TWO R-MODE APPLICATIONS will be developed. An existing prototype of a PNT Data Processing unit will be upgraded to support R-Mode receiver raw data input. This approach facilitates the position calculation based on R-Mode signals transmitted by maritime radio beacons and / or AIS base stations. In the case of loss of GNSS positioning, it will automatically provide an R-Mode based position. Secondly a portable pilot unit (PPU) will be equipped with an R-Mode module. With GNSS available, the unit works in its standard operation mode. Once GNSS positioning fails, it will automatically switch to R-Mode operational mode. The R-Mode PPU will provide information regarding the active positioning mode to the pilot via its display.

R-MODE STANDARDISATION is a prerequisite for the distribution of r-mode technology because maritime radio beacons and AIS base stations are designed to meet international standards, recommendations and guidelines of IALA, IMO, ITU, IEC and others. Therefore, the implementation of R-Mode technology on these stations requires the change or at least amendment of existing international standards. The project team will forward to, communicate with and encourage various standardisation committees and international organisations to improve and broaden the scope of existing PNT standardisation by the implementation of the R-Mode technology.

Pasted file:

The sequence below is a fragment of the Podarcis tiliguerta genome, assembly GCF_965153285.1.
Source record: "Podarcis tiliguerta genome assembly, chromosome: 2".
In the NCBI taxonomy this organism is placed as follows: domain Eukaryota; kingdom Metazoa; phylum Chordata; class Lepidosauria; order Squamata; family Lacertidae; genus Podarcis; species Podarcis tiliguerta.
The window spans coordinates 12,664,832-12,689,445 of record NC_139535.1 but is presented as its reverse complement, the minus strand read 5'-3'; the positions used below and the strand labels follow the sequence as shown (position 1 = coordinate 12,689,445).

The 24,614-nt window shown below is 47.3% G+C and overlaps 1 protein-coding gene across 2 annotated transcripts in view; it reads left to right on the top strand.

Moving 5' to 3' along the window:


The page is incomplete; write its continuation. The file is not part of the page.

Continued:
Duration: October 2017 til September 2020

Funding: co-financed by European Union through European Regional Development Fund within the Interreg Baltic Sea Region Programme

Projct recognition: Flagship der EUSBSR

Project lead: DLR e. V.

Project partners


  • Federal Waterways and Shipping Administration
  • Federal Maritime and Hydrographic Agency
  • navXperience GmbH


  • Swedish Maritime Administration
  • RISE Research Institutes of Sweden AB
  • Gutec AB
  • Saab AB (publ) TransponderTech


  • Maritime Office in Gdynia
  • National Institute of Telecommunications
  • NavSim Poland Sp. z o.o.


  • Kongsberg Seatex AS